Especially since we already have a workforce-training program in place; one that is being restructured to be even better.
With input from businesses like yours, the state community college system has created skill standards for 47 specific occupations in 18 industries—from software to food processing.
Businesses told the state community and technical college system exactly what they want their workers to know. The system set corresponding standards and community colleges designed programs to teach students those exact skills. But more industries and occupations need skill standards established.
Imagine honing the skills of your future workers while they’re still in high school and college—before they even apply for jobs. Why stop at writing a job description and hoping someone will come along and fit the bill, when you could have a hand in developing the course curriculum? That way, when applicants apply for jobs, they will have certificates in their hands as good as gold—proof that they know what they need to know to get the job done.
If each and every one of you contacts your industry association, and explains what skills you need your workers to have, we will be a veritable economic force in the new millennium.
We’ll have the highest-skilled, smartest, most adaptable workers you can find, and we won’t be importing them from all over the country, because our higher education system will graduate enough high-skilled, innovative workers to fill our jobs. And businesses will be more willing to locate in rural parts of our state because they will know they’ll have the trained workforce they need.
But it won’t matter that we have highly-trained workers in high-wage positions if our children aren’t smart enough to fill the next round of job openings!
Our children are our future. We’ve got to insist on excellence in education NOW. When it comes to education, it’s pay now or pay an awfully lot more later. Or worse, crash later.
I’ve always said education is society’s great equalizer. Well, education is also the economy’s great energizer.
And as we barrel into the 21st century, we can’t leave anyone behind. We have to be impatient, not complacent! We can’t lull ourselves into believing that just because we’ve put higher academic standards in place that we can just sit back and wait for the harvest. We’ve done great work by putting the standards in place, but frankly, folks, the hard work has just begun. We need to be able to reward those students who meet the standards, and intervene when schools aren’t performing well.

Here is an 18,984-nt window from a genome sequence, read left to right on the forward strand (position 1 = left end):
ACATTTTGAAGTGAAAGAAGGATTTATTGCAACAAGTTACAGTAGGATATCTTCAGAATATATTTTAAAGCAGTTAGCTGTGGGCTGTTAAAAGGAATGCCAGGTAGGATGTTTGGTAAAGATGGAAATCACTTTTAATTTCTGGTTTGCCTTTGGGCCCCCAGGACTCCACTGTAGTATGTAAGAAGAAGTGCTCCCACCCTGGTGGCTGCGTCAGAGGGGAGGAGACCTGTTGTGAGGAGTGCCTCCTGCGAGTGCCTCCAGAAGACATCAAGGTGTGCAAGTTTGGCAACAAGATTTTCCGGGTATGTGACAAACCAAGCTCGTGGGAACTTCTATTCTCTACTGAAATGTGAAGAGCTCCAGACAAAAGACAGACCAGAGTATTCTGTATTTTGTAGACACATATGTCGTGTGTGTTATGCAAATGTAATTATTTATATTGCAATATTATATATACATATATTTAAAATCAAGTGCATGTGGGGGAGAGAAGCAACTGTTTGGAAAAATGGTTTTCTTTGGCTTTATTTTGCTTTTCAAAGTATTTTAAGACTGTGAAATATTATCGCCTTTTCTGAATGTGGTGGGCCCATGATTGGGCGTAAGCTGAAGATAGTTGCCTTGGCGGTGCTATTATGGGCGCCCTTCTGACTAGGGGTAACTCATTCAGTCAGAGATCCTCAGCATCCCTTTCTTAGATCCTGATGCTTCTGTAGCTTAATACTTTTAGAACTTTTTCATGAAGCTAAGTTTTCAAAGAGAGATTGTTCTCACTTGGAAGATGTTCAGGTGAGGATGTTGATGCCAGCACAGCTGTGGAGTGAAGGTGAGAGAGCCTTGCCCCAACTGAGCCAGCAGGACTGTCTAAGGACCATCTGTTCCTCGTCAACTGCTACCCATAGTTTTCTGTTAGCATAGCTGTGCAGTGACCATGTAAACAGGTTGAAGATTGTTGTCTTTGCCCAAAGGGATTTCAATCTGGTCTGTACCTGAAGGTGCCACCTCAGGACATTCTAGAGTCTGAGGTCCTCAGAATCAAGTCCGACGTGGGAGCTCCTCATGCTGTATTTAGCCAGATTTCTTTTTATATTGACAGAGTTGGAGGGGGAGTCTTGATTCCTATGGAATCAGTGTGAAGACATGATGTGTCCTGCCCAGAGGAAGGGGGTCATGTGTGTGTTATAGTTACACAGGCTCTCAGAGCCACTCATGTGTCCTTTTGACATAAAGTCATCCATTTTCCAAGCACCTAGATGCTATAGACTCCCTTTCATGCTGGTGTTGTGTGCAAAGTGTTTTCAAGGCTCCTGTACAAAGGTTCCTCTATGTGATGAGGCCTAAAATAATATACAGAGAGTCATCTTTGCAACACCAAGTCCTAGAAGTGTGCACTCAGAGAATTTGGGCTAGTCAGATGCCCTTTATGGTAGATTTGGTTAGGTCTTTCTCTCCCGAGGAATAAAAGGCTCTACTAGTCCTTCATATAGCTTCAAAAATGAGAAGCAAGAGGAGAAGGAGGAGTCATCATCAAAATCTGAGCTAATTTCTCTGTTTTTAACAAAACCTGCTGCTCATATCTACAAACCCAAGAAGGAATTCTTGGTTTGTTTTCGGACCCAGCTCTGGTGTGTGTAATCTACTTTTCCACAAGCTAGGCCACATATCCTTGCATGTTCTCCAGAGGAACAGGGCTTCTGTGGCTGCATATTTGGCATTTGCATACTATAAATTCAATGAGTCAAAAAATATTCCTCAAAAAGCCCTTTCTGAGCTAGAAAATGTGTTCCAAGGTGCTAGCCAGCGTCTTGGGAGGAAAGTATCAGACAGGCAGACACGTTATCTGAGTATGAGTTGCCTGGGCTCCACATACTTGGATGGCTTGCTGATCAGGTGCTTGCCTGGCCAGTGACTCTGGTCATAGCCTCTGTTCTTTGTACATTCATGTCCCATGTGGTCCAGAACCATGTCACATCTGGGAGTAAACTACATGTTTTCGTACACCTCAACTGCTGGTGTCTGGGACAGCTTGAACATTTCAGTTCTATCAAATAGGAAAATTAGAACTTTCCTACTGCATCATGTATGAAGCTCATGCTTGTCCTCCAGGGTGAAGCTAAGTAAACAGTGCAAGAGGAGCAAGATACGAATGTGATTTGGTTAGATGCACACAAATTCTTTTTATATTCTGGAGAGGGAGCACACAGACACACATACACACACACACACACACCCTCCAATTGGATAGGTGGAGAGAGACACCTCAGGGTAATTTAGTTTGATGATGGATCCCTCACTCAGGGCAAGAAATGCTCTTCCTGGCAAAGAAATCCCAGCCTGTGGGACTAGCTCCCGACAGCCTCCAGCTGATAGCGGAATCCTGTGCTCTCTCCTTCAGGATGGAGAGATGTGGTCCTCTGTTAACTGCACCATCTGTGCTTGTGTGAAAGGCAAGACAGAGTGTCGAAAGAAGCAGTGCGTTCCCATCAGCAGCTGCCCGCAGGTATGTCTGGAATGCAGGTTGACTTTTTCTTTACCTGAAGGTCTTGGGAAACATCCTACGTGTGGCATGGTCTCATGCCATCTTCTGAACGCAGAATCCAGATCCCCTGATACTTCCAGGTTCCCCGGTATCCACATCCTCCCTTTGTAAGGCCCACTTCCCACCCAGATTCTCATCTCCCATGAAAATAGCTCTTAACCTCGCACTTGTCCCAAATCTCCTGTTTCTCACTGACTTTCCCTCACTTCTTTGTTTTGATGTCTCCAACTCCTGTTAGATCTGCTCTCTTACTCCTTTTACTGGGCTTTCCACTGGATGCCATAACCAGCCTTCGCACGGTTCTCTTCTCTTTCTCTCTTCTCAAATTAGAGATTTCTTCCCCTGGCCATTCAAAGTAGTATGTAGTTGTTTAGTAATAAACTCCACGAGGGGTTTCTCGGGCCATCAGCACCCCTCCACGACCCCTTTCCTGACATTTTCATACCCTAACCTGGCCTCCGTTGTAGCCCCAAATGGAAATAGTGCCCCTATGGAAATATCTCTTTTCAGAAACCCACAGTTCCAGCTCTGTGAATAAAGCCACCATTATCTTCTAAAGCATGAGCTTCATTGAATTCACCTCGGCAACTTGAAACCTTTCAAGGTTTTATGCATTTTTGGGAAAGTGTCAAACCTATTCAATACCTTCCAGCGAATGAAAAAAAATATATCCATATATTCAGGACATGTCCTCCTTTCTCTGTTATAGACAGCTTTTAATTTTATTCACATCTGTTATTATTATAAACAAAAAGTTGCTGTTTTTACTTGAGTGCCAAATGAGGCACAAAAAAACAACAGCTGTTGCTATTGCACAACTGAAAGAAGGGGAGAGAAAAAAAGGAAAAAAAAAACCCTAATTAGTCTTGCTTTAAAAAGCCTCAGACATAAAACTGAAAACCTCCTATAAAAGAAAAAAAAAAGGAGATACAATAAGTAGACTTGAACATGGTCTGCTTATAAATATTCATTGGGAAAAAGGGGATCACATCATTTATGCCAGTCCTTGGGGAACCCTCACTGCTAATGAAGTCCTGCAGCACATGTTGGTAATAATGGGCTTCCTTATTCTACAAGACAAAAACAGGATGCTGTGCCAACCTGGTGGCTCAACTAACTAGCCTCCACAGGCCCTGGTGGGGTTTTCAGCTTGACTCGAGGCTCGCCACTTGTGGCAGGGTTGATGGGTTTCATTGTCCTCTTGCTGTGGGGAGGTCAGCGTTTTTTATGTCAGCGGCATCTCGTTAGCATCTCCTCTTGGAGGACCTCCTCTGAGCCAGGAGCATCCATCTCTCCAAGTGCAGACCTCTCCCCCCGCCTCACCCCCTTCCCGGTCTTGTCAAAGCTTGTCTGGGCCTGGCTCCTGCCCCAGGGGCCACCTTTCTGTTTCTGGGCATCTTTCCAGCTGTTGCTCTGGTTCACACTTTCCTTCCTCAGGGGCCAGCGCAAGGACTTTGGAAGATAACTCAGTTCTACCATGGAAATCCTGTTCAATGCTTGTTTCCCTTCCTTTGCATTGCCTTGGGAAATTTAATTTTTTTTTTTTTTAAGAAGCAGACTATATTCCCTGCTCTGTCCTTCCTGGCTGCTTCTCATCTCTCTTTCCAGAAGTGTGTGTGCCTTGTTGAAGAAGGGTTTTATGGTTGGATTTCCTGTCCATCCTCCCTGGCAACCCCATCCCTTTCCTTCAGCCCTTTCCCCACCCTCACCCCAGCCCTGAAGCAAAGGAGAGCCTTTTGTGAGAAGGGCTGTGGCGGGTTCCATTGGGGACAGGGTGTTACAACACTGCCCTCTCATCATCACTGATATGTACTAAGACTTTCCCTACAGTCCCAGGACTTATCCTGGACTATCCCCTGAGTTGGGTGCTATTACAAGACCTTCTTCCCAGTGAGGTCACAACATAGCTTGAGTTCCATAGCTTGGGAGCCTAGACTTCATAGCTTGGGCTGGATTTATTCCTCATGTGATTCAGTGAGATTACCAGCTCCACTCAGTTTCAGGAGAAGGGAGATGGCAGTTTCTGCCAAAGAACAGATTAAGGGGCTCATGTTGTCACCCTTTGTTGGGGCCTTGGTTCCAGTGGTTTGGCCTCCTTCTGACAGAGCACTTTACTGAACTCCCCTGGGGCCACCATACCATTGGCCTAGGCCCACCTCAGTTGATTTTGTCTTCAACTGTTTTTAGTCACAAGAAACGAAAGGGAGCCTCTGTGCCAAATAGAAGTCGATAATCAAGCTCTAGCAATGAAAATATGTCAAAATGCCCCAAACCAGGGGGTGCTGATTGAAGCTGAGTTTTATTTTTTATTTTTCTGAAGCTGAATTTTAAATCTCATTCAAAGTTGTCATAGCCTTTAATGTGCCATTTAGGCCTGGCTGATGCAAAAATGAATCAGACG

This last two weeks I’ve been around our state hand-delivering some of the 2,300 Washington Promise Scholarships to the top high school graduates of 1999—who are in their first weeks of classes as college freshman. These two-year scholarships are available for low-income and middle-income students who attend public or private Washington colleges or universities. 80% of these recipients did not financially qualify for any other state financial aid. We are trying to make the American dream of a college education affordable and obtainable for working, middle-income families.
It was great to see the parents, the grandparents, entire families attending these ceremonies. Lots of these kids represent the first in their families ever to attend college.
These students earned scholarships by scoring in the top ten percent of their senior classes. But that’s just the top ten-percent. We want every child who achieves in high school to have the opportunity to pursue a college education. I want scholarships to eventually go to all students who pass the 10th grade test. Because if we don’t reward our children for excelling, they will have no incentive to do so.